What promised so much delivered nothing but abject misery. Brazil's World Cup ended in absolute disaster, as ESPNFC blogger Jack Lang picks through the bones of a desperate campaign.
One-sentence World Cup recap
Muller, Klose, Kroos, Kroos, Khedira, Schurrle, Schurrle -- who needs verbs?
All team assessments
Group Stage: Australia | Bosnia-Herzegovina | Cameroon | Croatia | Ecuador | England | Ghana | Honduras | Italy | Iran
Ivory Coast | Japan | Portugal | Russia | South Korea | Spain
Round of 16: Algeria | Chile | Greece | Mexico
Nigeria | Switzerland | Uruguay | United States
Quarterfinals: Colombia | France | Belgium | Costa Rica
Semifinals: Brazil | Netherlands
Only two players leave the tournament with any great credit. Goalkeeper Julio Cesar was influential in the victory over Chile, putting his 2010 World Cup nightmare behind him at last with two saves in the dramatic penalty shootout.
Brazil's only true star, though, was Neymar. He scored four times in three group games, dragging Brazil to the knockout stages while his fellow attackers huffed and puffed. He did not have quite the same impact in the round of 16 or the quarterfinal win over Colombia, but it was nonetheless upsetting when he was ruled out of Brazil's final two games. He would not have prevented defeat against Germany but undoubtedly deserved the chance to appear in what would have been the biggest game of his career to date.
In a World Cup in which Brazil never managed to put together 90 minutes of their best football, we must look to fleeting moments for joy. There was Oscar's intuitive toe poke in the win over Croatia, Neymar's gorgeous second goal against Cameroon and subsequent double chapéu dribble, Thiago Silva's brief redemption against Colombia and David Luiz's unstoppable free-kick. Cut clips of those moments together and you will have a highlight reel that could trick an unsuspecting viewer into thinking Brazil had a good tournament.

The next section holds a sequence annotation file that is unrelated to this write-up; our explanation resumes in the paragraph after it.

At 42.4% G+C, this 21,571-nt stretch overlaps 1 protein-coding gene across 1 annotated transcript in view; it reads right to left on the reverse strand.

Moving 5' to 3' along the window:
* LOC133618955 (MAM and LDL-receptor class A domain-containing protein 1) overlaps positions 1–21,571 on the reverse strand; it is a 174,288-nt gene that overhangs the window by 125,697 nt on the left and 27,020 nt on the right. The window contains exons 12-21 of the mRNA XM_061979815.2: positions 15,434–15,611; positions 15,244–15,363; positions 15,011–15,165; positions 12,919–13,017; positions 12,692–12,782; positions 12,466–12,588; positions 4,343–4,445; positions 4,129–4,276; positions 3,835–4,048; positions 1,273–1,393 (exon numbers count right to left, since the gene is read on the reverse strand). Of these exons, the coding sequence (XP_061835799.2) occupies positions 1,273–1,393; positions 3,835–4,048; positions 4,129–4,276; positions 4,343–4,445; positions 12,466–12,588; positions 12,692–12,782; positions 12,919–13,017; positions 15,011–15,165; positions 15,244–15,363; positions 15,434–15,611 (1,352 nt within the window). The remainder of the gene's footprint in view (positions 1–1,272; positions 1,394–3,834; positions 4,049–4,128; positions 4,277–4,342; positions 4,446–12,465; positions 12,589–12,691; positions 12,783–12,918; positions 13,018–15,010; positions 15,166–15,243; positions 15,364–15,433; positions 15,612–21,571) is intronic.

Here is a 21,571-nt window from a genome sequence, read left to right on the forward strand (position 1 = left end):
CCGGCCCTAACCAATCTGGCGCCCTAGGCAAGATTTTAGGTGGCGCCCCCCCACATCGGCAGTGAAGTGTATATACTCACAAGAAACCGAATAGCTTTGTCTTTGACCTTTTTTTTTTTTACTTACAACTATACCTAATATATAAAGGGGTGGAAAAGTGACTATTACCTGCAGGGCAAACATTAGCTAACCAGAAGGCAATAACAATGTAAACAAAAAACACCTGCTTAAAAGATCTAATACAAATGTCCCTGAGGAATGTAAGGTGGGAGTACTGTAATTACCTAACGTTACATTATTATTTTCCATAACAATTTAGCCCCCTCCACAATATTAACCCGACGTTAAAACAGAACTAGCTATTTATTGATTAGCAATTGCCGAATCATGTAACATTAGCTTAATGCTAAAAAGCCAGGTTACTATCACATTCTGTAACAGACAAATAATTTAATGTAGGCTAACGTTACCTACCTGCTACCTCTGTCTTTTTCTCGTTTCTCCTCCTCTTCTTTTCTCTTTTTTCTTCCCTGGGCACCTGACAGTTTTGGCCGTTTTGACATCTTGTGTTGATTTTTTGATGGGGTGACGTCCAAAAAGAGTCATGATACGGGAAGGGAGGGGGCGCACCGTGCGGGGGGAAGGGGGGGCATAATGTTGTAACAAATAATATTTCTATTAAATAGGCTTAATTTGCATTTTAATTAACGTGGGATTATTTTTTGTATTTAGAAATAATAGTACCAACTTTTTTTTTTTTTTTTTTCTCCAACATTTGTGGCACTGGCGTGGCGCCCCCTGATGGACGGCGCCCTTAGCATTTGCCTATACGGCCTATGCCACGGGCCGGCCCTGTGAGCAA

Deep breath, and ... Jose Maria Marin saying Brazil would "go to hell" if they didn't win the World Cup; the tepid start against Croatia, which set the tone for the rest of the campaign; the performance vs. Mexico; Paulinho; the emotional instability visible in the Chile match; Thiago Silva's stupid booking against Colombia; Juan Zuniga's challenge on Neymar; Fred; the defending against Germany; Luiz Felipe Scolari thinking it was acceptable to blame a mental "blackout" for the 7-1 loss; David Luiz's positional sense; the utter lack of anything resembling a midfield.
The Mineiraco, for all its numbing unreality, must serve to spark much-needed change in the Brazilian game. While Scolari will receive most of the flak for his side's failings, there are far deeper, structural problems holding the Selecao back, including corrupt, inept federation chiefs and a lack of funding and planning for youth development. While European nations like Spain and Germany are streaking ahead on the back of painstaking long-term planning, Brazilian football seems content to lurch from one week to the next, playing in front of half-full stadiums and paying its players when they complain.
There is only one worry: Right-minded people have been making this point for years and nothing has come to pass. There are those for whom the status quo is perfectly comfortable, thank you, and only when they are systematically removed will progress be made.